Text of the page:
Terisa Morgan has spent most of her life feeling like she's fading out of existence and doubting whether she is real at all. To prove to herself that she does exist, every wall of her apartment is covered with mirrors. One night, Terisa experiences a strange dream in which she hears the sound of trumpeting horns while being pursued by men on horseback, but another man steps into the breach to protect her. The next evening, the sense of fading is especially acute, so she sits in front of one of her mirrors. As Terisa tries desperately to convince herself that she's real, a man who looks very similar to the one in her dream comes crashing through the mirror, startling her. He introduces himself as Geraden and explains that Mordant, the land from which he comes urgently needs help. Even though she's not quite what he expected and this might simply be another one in a long line of fumbling mistakes he's made, he's still convinced that she is the augured Champion of Mordant.
Terisa knows that she should probably call security and have Geraden arrested. If nothing else, he's most likely crazy. After all he's chattering about about having been translated through a magical mirror. But something in his heartfelt plea for help reaches into her soul. Never before has anyone paid this much attention to her, like she was someone who really mattered. With no one who truly cares for her, Terisa figures she has nothing to lose. As she steps back through the mirror with Geraden, she enters a fantastical world of castles and court intrigue, Imagers and magic, lust and murderous enemies. Mordant is on the cusp of war with its neighbors, and she is never quite sure just who can be trusted. Terisa and Geraden find their lives threatened at every turn as they try to save Mordant and discern why anyone would want to do harm to an ordinary girl who doesn't understand the first thing about Imagery and a bumbling Apt who hasn't been able to successfully become an Imager after ten long years of studying.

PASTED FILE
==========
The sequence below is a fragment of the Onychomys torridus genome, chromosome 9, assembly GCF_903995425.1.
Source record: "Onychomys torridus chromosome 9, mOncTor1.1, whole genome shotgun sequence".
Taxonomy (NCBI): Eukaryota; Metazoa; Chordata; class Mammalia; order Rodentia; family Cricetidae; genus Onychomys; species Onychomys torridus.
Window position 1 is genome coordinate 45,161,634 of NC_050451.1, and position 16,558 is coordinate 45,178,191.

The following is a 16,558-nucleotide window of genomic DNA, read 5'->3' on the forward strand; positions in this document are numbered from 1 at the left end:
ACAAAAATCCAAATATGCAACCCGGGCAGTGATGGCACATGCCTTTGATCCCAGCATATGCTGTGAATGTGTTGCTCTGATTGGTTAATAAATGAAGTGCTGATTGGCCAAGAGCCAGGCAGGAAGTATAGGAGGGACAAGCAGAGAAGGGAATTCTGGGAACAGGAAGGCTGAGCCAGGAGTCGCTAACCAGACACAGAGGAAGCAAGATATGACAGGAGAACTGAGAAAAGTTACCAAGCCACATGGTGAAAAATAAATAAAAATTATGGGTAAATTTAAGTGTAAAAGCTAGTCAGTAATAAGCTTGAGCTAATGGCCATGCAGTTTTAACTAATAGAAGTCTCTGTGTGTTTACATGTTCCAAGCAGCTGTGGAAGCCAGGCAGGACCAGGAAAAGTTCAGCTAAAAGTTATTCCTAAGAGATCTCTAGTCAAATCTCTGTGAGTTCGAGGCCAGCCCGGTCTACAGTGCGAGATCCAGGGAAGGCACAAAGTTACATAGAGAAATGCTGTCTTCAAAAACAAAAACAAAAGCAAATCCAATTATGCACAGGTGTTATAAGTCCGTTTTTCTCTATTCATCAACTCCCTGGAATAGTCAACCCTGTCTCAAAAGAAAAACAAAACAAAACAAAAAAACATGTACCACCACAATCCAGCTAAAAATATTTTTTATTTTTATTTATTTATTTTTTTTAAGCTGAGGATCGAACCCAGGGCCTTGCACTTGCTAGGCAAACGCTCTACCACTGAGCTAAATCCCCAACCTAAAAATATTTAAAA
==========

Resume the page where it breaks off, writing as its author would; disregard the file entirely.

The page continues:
I first read The Mirror of Her Dreams probably close to twenty-five years ago, so when I picked it up for a re-read, I barely recalled anything about the story. As I read, some small things started to come back to me, but by and large, it was like reading it for the first time all over again. The thing I did remember was really liking the book the first time around, and while I did still enjoy it this time, I picked up on a few things that I would kind of consider flaws. This is most likely because back then, I took everything I read at face value, but now, after spending six years analyzing authors' writing in order to review books and becoming a published author myself, I tend to see these things more clearly. The main thing that kept the book from receiving a higher rating from me was that the pacing is pretty slow in places. This is especially true of the first half of the novel, which the author primarily uses for world-building and setting up the plot. During this time, there are a number of conversations in which a character tells Terisa rather long stories about the history of Mordant. The author can also be somewhat verbose at times, taking paragraphs to explain or describe certain things that probably could have been pared down a bit. It didn't help that I was extremely tired while reading a large part of it, and kept dozing off. Admittedly, that's mostly my own issue, but I couldn't help wondering if I would have had an easier time staying awake if there had been more action.